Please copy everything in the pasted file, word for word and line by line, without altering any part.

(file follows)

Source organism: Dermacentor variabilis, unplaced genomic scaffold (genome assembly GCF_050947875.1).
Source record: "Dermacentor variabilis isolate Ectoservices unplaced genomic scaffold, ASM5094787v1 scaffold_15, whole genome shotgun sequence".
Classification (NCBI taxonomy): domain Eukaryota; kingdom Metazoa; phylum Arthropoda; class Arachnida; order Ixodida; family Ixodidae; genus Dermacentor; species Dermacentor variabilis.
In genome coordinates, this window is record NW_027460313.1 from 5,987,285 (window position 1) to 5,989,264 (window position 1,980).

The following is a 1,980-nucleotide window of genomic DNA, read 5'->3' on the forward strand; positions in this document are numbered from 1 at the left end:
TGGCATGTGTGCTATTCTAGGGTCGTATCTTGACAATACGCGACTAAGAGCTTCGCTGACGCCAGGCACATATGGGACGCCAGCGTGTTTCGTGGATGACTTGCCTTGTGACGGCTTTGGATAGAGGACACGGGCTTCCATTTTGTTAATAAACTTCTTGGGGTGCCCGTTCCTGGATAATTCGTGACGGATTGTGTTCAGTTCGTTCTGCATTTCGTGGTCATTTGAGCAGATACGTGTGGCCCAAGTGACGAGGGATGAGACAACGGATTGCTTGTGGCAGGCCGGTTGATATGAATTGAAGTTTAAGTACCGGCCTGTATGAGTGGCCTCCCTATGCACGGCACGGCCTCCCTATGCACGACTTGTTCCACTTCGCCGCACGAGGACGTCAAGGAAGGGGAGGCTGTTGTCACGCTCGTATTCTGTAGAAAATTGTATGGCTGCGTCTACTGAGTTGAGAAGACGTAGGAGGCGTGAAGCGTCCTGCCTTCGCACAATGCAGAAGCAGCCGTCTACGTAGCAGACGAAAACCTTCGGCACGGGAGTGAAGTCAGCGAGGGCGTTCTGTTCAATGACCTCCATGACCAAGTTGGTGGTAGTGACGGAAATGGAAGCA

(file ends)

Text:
Source organism: Dermacentor variabilis, unplaced genomic scaffold (genome assembly GCF_050947875.1).
Source record: "Dermacentor variabilis isolate Ectoservices unplaced genomic scaffold, ASM5094787v1 scaffold_15, whole genome shotgun sequence".
Classification (NCBI taxonomy): domain Eukaryota; kingdom Metazoa; phylum Arthropoda; class Arachnida; order Ixodida; family Ixodidae; genus Dermacentor; species Dermacentor variabilis.
In genome coordinates, this window is record NW_027460313.1 from 5,987,285 (window position 1) to 5,989,264 (window position 1,980).

The following is a 1,980-nucleotide window of genomic DNA, read 5'->3' on the forward strand; positions in this document are numbered from 1 at the left end:
TGGCATGTGTGCTATTCTAGGGTCGTATCTTGACAATACGCGACTAAGAGCTTCGCTGACGCCAGGCACATATGGGACGCCAGCGTGTTTCGTGGATGACTTGCCTTGTGACGGCTTTGGATAGAGGACACGGGCTTCCATTTTGTTAATAAACTTCTTGGGGTGCCCGTTCCTGGATAATTCGTGACGGATTGTGTTCAGTTCGTTCTGCATTTCGTGGTCATTTGAGCAGATACGTGTGGCCCAAGTGACGAGGGATGAGACAACGGATTGCTTGTGGCAGGCCGGTTGATATGAATTGAAGTTTAAGTACCGGCCTGTATGAGTGGCCTCCCTATGCACGGCACGGCCTCCCTATGCACGACTTGTTCCACTTCGCCGCACGAGGACGTCAAGGAAGGGGAGGCTGTTGTCACGCTCGTATTCTGTAGAAAATTGTATGGCTGCGTCTACTGAGTTGAGAAGACGTAGGAGGCGTGAAGCGTCCTGCCTTCGCACAATGCAGAAGCAGCCGTCTACGTAGCAGACGAAAACCTTCGGCACGGGAGTGAAGTCAGCGAGGGCGTTCTGTTCAATGACCTCCATGACCAAGTTGGTGGTAGTGACGGAAATGGAAGCA